This post is part of a series I’m doing on the elements of worship – why these liturgical elements are important and how they form us as the Body of Christ. After looking at the time of preparation for worship, we’ll move into a discussion of the call to worship.
The call to worship is important first because it reminds us of why we are here. This may seem elementary or even demeaning, to think that people would forget why they have come to church. But it’s remarkably easy to forget what it is we are doing. Perhaps we may start thinking our purpose in coming is to hear great music, or get an emotional high, or hear a great communicator. Or maybe we think we’ve come in order to punch the clock and "put in our time" to stay on God’s good side. Maybe we think we’re there to socialize, or "network", or find new friends or a future spouse.
All of these things may happen, but none of them are the reason we gather. We may find friends, we might indeed find a spouse, we may feel emotionally elated, the music might be excellent, the preacher may have communicated well, but if all of these things fail to happen, the church gathering will not necessarily have failed, because none of those things are the reason the church gathers. The call to worship reminds the worshipers that in the midst of all the wonderful or terrible things that may be going on, we have gathered to worship Jesus Christ. We have come to turn our attention to hearing the Word and responding in wholehearted worship. The call to worship reminds us of what is central in liturgy and life: God.
The call to worship is also always God calling us, not the other way around. God always initiates, we always respond. God invites us into his Presence to worship him; grace is always first. People do not welcome one another to worship, nor does the minister play the host to the congregation. God himself, in a sense, is the host, welcoming us into his presence. The call to worship is the first of a series of calls and responses that take place in worship, but we always worship as a response to God’s call. God is already present and calling us to worship; we do not call out to an absent God, begging him to accept our worship. We worship a God who is already there, a God who calls and invites us to worship. We respond to his call in worship, but the call always comes first.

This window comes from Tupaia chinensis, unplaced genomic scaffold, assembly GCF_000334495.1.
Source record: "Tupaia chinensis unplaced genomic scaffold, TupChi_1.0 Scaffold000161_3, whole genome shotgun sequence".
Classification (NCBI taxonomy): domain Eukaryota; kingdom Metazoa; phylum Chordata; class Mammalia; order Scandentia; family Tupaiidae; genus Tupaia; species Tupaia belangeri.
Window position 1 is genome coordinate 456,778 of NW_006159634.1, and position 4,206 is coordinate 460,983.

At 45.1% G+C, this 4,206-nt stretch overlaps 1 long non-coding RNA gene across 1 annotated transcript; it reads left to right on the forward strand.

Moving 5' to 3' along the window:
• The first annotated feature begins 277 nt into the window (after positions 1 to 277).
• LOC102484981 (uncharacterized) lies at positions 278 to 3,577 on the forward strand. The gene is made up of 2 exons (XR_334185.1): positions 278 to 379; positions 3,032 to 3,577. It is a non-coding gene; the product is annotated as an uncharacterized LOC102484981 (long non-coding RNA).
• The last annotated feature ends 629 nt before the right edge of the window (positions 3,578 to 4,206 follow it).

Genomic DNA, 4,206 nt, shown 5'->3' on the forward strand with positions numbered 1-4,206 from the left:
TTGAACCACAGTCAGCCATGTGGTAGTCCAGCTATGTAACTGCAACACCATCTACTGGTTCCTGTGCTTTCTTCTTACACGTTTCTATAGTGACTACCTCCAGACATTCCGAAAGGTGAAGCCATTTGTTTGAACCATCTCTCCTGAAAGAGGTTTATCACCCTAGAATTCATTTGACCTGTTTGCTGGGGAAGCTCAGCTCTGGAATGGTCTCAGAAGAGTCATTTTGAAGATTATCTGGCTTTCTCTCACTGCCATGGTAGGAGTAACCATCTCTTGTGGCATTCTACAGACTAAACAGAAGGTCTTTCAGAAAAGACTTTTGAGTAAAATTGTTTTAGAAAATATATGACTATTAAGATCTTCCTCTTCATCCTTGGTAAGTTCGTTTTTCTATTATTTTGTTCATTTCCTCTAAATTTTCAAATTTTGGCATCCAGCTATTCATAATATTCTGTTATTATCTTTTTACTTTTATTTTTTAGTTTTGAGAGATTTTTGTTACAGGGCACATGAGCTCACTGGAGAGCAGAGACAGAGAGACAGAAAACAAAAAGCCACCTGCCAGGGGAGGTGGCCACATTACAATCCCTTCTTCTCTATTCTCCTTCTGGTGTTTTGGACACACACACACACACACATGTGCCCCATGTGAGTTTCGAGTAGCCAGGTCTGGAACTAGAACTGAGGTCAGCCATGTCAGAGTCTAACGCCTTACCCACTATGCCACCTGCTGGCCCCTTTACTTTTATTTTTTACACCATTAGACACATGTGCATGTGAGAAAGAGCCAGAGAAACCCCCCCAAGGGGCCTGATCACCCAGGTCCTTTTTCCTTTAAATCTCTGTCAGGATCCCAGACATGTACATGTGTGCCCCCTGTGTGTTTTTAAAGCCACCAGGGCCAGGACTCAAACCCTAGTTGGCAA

So the greeting should never be something like "How are you this morning?" – a more appropriate greeting would be along the traditional lines of "The Lord be with you", with the congregational response, "And also with you." Our words perform actions, and we are joined together in the presence of the Lord to worship him. Then the call to worship can be an appropriate sentence from Scripture reminding the worshipers of why they are there: to be constituted as the church, as a "corporate body animated by the Spirit of Jesus Christ" (Chan), because "Where two or three come together in my name, there am I with them" (Mt 18:20).